10. Combine two closely related short sentences by omitting part of one.

Wordy: Ms. Petty is the director of this play. She decided not to play the scene that way.
Concise: Ms. Petty, the director, decided not to play the scene that way.

11. Change a phrase or clause to an adjective.

Wordy: The director is concerned about problems that may occur with the lighting, sound, and props.
Concise: The director is concerned about the technical problems.

12. Never say the same thing twice. Do not repeat yourself. Don’t be repetitive. Stop saying the same thing over and over and over and over and …

These small changes may not reduce your word count much, but they can make your sentences much more readable—and cumulatively they can make a big difference in your writing’s length.

Practice Sentences

Would you like to give it a try? Check out these sentences and try to reduce the word count by at least 50%.

  1. I truly believe that joining a carpool has advantages in this world of ours today. Two of these advantages are that a carpool saves on gas and that a carpool cuts down on polluting emissions in the air.

  2. The movie was outstanding for several reasons. One reason why it was outstanding is because everything like the music and the plot had a meaning and a context.

  3. It seems that juvenile delinquency among children and teenagers is expanding and growing at an ever-increasing rate in this modern day and age of the twenty-first century.

  4. The guerillas kidnapped the hostage at gun point by holding a gun to his head. The next thing they did was to put a blindfold around his eyes. Then they put handcuffs on his wrists and forced him into a car.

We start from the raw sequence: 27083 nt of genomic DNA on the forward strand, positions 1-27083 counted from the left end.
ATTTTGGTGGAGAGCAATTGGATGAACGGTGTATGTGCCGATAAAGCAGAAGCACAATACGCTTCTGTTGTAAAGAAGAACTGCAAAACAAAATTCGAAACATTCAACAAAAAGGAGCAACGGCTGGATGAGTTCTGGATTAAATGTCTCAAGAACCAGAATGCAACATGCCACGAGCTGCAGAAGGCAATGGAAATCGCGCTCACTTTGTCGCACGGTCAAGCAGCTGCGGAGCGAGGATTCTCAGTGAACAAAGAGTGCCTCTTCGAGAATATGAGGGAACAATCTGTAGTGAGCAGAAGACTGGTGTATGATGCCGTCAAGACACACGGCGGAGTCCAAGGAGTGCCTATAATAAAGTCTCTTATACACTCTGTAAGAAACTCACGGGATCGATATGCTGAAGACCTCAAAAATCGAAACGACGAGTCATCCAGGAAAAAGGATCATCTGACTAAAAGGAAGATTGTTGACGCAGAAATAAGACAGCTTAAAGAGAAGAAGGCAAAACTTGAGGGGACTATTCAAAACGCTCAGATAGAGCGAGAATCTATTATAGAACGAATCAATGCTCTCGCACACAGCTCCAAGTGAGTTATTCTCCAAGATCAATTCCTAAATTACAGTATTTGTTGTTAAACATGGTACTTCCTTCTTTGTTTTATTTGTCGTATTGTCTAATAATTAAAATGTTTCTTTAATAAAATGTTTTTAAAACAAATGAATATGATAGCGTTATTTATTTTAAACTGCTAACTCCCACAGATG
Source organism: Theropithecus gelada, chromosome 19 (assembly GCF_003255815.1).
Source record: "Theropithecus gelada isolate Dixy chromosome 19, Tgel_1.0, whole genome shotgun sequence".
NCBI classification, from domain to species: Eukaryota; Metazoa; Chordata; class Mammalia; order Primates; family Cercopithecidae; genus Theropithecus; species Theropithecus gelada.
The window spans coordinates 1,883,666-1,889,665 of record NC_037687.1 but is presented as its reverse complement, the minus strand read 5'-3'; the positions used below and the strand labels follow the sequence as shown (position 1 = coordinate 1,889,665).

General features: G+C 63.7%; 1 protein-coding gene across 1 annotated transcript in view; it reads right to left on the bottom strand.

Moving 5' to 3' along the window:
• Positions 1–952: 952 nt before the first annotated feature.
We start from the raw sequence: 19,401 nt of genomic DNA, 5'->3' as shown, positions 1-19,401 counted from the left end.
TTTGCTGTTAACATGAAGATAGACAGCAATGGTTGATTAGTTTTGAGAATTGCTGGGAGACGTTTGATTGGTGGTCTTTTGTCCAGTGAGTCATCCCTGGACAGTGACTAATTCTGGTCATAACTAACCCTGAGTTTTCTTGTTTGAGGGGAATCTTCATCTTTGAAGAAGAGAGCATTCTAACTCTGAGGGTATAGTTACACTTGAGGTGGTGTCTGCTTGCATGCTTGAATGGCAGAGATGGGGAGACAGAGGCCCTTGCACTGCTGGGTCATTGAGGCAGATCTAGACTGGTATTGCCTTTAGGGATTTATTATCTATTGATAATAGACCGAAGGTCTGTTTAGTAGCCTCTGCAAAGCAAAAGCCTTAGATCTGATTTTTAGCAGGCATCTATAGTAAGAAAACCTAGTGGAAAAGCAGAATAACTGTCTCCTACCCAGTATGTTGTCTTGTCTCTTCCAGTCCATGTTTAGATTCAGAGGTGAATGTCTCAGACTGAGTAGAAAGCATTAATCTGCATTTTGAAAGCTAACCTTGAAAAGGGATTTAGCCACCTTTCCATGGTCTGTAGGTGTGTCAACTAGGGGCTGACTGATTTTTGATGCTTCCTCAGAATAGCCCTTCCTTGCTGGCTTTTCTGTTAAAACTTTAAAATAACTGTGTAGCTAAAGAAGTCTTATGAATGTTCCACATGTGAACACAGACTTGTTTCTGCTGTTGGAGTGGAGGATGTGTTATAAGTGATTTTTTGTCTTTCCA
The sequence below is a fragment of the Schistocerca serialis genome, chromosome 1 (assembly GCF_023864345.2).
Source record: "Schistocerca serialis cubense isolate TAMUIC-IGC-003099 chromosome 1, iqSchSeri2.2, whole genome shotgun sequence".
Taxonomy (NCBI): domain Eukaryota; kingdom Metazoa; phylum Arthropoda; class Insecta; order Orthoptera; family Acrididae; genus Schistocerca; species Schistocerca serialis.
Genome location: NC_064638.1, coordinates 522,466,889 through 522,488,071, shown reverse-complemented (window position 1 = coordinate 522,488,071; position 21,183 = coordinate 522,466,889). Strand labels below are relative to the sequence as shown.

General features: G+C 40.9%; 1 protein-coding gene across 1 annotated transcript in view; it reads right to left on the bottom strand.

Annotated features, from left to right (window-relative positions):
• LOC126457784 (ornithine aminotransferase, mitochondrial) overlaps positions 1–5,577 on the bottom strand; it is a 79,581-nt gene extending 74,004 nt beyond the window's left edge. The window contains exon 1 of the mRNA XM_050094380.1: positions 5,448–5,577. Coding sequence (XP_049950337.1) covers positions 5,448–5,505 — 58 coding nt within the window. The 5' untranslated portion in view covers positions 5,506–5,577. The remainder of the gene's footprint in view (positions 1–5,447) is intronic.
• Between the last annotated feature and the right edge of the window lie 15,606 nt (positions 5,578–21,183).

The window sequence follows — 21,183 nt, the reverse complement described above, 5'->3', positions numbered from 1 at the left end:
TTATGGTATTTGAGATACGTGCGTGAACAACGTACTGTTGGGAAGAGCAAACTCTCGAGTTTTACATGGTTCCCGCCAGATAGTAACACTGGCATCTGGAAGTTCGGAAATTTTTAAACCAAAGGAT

5. Women who have jobs and also have children have many problems. These women have little time for recreation. Often these women don’t get enough sleep.

  6. We couldn’t decide if we should go skiing in our nearby park or drive to the ski resort in Wisconsin and ski.

  7. I got up at seven. Then I bathed and I ate a quick breakfast. It was about 7:45 when I left for work.

  8. The letter to the editor was written by someone who did not sign his name.

Possible Revisions

Now, here are some possible revisions. No peeking until you’ve tried some yourself!

  1. Carpooling saves gas and reduces air pollution.

  2. The outstanding movie had meaningful music and a contextualized plot.

  3. Juvenile delinquency is increasing exponentially.

  4. The guerrillas kidnapped the hostage at gunpoint, blindfolded and handcuffed him, and forced him into a car.

  5. Working mothers get little sleep and have no time for recreation.

  6. Should we ski at Como Park or drive to the ski hill in Hudson, Wisconsin?

  7. Getting up at seven, I bathed, ate breakfast, and left for work at 7:45.

  8. The letter to the editor was anonymous.

Notice that these possible revisions are shorter but sometimes change the meaning of the original sentences. You often have room for more detail when you are more concise, however. Give it a try!